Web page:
Format

Send to

Choose Destination
J Clin Epidemiol. 2007 Jun;60(6):554-9. Epub 2006 Nov 13.

The effect of Momordica charantia capsule preparation on glycemic control in type 2 diabetes mellitus needs further studies.

Author information

1
Department of Medicine, Philippine General Hospital Medicine, Taft Avenue, Manila, Philippines. tdans@zpdee.net

Abstract

BACKGROUND AND OBJECTIVES:

Momordica charantia, locally known as Ampalaya, is being widely used and advertised for its hypoglycemic effects. However, to date, no large clinical trial has been published on the efficacy of any type of preparation. The main objective of this study is to determine if addition of M. charantia capsules to standard therapy can decrease glycosylated hemoglobin (hemoglobin A1c or HbA1c) levels in diabetic patients with poor sugar control.

STUDY DESIGN AND SETTING:

A randomized, double-blind, placebo-controlled trial was conducted between April and September 2004 at the outpatient clinics of the Philippine General Hospital. The trial included 40 patients, 18 years old and above, who were either newly diagnosed or poorly controlled type 2 diabetics with A1c levels between 7% and 9%. On top of the standard therapy, the patients were randomized to either M. charantia capsules or placebo. The treatment group received two capsules of M. charantia three times a day after meals, for 3 months. The control group received placebo at the same dose. The primary efficacy endpoint was change in the A1c level in the two groups. The secondary efficacy endpoints included its effect on fasting blood sugar, serum cholesterol, and weight. Safety endpoints included effects on serum creatinine, hepatic transaminases (Alanine aminotransferase/ALT and Aspartate aminotransferase/AST), sodium, potassium, and adverse events.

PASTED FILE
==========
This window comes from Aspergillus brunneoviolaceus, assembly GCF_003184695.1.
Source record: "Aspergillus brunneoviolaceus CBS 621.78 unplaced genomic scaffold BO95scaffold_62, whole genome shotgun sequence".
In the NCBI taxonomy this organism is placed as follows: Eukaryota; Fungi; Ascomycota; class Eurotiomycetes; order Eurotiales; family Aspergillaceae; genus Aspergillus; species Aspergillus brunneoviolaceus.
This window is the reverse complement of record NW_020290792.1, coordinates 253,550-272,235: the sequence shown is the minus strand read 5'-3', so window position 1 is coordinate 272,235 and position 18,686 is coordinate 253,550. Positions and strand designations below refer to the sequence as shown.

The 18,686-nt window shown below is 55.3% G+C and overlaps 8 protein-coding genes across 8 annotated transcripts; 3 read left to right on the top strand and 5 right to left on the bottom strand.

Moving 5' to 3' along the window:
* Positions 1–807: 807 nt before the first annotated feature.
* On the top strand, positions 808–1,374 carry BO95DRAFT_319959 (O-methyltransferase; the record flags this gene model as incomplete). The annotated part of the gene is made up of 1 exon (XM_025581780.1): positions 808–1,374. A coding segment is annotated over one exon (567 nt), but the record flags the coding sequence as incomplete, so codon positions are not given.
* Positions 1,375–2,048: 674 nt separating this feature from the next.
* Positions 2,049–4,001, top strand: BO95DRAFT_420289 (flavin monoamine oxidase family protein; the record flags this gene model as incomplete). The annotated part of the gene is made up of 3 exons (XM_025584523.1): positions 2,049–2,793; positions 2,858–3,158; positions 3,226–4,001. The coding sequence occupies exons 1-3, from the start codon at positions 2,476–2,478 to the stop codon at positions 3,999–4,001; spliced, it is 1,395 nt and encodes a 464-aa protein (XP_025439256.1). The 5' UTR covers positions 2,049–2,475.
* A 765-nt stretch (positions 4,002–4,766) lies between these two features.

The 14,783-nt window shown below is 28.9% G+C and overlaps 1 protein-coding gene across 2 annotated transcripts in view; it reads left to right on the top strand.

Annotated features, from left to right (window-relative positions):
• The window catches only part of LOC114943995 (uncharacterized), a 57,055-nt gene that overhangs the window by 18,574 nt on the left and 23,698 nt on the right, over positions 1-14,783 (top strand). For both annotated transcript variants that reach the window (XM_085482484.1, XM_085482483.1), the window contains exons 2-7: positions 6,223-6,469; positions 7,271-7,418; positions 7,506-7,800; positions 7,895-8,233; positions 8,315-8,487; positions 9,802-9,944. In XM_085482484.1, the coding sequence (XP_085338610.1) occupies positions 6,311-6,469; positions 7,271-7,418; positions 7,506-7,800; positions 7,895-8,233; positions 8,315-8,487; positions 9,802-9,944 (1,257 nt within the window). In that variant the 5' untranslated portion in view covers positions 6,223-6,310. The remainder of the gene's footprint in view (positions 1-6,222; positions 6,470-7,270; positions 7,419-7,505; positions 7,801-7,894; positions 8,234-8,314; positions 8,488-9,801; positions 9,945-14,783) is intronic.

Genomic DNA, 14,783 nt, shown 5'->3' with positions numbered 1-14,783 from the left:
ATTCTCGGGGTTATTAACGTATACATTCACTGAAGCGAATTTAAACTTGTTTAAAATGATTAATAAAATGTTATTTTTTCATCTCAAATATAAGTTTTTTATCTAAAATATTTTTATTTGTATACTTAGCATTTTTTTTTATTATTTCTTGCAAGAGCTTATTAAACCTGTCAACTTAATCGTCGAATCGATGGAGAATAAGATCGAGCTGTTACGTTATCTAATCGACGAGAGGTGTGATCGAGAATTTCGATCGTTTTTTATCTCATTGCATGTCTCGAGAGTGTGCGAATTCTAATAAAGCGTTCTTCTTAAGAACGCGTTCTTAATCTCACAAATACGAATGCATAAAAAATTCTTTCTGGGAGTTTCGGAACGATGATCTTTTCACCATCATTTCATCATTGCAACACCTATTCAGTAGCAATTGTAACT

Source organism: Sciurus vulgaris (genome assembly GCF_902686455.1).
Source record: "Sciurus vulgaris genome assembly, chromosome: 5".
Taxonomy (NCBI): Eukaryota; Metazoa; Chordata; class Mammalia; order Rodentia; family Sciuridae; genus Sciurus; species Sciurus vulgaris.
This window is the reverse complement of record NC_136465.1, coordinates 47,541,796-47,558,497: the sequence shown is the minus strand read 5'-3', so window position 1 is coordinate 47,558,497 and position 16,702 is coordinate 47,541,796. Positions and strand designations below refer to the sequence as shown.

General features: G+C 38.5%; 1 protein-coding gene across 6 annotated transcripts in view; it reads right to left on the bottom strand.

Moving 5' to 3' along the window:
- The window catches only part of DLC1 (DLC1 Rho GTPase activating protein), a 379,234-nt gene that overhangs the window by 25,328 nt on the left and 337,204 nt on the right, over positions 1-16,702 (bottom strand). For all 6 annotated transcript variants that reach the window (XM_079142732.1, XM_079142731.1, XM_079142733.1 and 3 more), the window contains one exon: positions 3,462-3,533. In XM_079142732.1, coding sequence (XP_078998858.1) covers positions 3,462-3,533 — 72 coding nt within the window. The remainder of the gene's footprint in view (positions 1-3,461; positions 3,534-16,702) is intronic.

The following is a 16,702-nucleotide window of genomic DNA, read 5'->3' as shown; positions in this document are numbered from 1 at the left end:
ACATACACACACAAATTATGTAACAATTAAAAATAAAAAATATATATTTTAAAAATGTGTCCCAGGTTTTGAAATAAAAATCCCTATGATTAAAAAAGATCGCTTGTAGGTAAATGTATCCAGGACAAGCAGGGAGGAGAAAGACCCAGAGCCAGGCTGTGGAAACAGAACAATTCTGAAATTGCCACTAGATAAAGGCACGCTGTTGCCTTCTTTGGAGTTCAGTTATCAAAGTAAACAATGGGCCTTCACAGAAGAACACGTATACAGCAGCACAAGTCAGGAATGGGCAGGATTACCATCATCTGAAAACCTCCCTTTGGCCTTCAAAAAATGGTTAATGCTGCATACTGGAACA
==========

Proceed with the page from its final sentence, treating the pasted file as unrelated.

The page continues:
RESULTS:

Baseline characteristics between the treatment and control groups were similar. The difference in mean change in A1c between the two groups was 0.22% in favor of M. charantia (95% CI: -0.40 to 0.84) with P=0.4825. There was no significant effect on mean fasting blood sugar, total cholesterol, and weight or on serum creatinine, ALT, AST, sodium, and potassium. There were few adverse events and these were generally mild.

CONCLUSION:

This is the first randomized controlled trial to shed light on the issue concerning the hypoglycemic effects of M. charantia. The investigators targeted a 1% decline in A1c at the outset with an estimated power of 88%. With the observed decline of 0.24%, the achieved power was only 11%. For this reason, we are unable to make a definite conclusion about the effectiveness of M. charantia. However, the results of this study can be used estimate the sample size for bigger studies.

PMID:
17493509
DOI:
10.1016/j.jclinepi.2006.07.009
[Indexed for MEDLINE]

Supplemental Content

Full text links

Icon for Elsevier Science
Loading ...
Support Center